The occurrence of variant Creutzfeldt-Jakob disease (vCJD) and the probable causal link with bovine spongiform encephalopathy (BSE) in cattle have increased interest in the search for possible environmental sources of sporadic CJD (sCJD). Presumed iatrogenic CJD is rare. Up to the year 2000 there had been 267 cases reported worldwide: three cases secondary to human corneal grafting (one confirmed, one probable, and one possible case), 114 related to human dura mater grafts, 139 related to human growth hormone treatment, four related to human pituitary gonadotrophin therapy, and seven linked to neurosurgical procedures or stereotactic EEG electrodes. (1) Because of the marked resistance of the infectious agent of CJD to conventional sterilisation techniques, there is concern about the possibility of transmission of infection via surgical instruments in contact with infected tissue, especially in neurosurgery or ophthalmic surgery.
The presence of infection in the eye in sCJD was first demonstrated following the intracerbral inoculation of pooled sCJD eye tissue in non-human primates. (2) Recently the infectious form of prion protein (Pr[P.sup.Sc]) has been identified in the neural retina, optic nerve, and in retinal pigmented epithelium in variant and sporadic CJD using immunohistochemistry or western blot, (3 4) with comparable levels to those found in brain. Pr[P.sup.Sc] was not detected in other ocular tissues. Although this suggests that there may be a greater risk of contaminating surgical instruments in procedures involving the posterior segment of the eye, infectivity has been demonstrated in animal and human cornea, (5) and circumstantial evidence has implicated corneal transplantation as a mechanism of transmission of iatrogenic CJD. (6) Experimental infection has been achieved following conjunctival installation of scrapie infectivity in mice (7) and by inoculation of an adapted agent into the anterior chamber of the eye in guinea pigs. (8)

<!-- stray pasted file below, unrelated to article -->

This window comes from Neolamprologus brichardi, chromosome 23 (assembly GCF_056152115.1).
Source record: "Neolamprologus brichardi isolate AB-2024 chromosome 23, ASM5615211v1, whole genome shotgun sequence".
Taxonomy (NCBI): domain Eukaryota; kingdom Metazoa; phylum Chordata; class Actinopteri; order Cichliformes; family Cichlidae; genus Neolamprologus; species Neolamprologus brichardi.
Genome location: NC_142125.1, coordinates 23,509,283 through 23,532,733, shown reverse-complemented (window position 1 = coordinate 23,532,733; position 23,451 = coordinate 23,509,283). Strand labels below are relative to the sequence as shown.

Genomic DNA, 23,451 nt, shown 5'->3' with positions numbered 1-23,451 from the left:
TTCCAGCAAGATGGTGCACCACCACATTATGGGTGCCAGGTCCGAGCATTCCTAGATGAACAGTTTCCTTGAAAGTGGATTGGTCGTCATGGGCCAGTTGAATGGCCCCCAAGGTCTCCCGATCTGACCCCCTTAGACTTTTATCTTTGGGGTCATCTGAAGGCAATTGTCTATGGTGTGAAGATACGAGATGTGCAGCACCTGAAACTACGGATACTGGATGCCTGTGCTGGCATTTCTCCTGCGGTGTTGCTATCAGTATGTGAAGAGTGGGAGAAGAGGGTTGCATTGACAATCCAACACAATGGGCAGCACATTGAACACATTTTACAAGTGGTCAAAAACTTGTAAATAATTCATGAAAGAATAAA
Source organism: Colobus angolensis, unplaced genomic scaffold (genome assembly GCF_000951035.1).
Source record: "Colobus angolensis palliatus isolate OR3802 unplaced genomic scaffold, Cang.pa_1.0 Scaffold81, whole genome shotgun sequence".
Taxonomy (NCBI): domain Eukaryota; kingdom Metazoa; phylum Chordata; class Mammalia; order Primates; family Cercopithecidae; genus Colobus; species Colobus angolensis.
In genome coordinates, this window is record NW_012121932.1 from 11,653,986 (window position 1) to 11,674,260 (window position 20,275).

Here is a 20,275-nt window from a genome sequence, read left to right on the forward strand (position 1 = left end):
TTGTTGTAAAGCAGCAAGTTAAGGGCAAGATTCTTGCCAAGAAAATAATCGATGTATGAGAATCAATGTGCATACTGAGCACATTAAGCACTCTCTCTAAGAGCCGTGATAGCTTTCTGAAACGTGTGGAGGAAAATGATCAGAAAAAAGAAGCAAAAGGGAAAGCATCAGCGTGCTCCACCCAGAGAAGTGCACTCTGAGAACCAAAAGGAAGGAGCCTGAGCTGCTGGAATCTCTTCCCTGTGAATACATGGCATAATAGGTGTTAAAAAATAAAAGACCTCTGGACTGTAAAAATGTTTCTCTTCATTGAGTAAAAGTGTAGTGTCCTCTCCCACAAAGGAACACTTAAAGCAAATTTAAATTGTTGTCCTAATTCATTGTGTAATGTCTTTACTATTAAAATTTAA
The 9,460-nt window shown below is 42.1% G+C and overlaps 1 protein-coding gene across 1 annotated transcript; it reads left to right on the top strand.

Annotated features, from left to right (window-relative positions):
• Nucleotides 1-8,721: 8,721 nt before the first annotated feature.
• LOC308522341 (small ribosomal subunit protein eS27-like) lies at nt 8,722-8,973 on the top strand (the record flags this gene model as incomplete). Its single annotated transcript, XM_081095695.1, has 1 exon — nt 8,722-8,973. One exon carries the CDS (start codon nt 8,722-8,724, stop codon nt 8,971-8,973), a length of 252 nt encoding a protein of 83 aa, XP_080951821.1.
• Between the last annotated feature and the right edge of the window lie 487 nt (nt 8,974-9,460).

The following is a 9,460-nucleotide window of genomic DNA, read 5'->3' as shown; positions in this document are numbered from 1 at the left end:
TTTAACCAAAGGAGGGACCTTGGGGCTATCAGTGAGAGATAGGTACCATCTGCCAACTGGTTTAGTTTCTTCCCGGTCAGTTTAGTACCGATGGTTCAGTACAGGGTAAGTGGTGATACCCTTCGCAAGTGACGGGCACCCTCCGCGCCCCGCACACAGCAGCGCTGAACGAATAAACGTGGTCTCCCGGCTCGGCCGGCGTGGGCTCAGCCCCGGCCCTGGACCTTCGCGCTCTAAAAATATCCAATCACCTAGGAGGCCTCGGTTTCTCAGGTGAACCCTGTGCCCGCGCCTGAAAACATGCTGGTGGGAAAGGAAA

Recently it has been shown that the experimental transmission of metallic suface bound prions is highly efficient. (9) Steel wires in contact with the brain of pre-symptomatic mice needed only 5 minutes to acquire an infectious load equivalent to the injection of a 1% homogenate of brain. Infected wires were inserted transiently into the brains of healthy mice and only 30 minutes of exposure was sufficient to result in infection. The same wires remained infective when reintroduced into another set of healthy mice. Although, to our knowledge, there have been no documented cases of CJD secondary to ophthalmic surgery other than corneal transplantation, there is a possibility that ophthalmic surgery might be a risk procedure for the accidental iatrogenic transmission of CJD.
Precautions to minimise the risks of iatrogenic transmission of CJD are vital and the Department of Health has established an incidents panel to provide advice in cases of all forms of human prion diseases in which there is the possibility for cross infection. However, an important question is …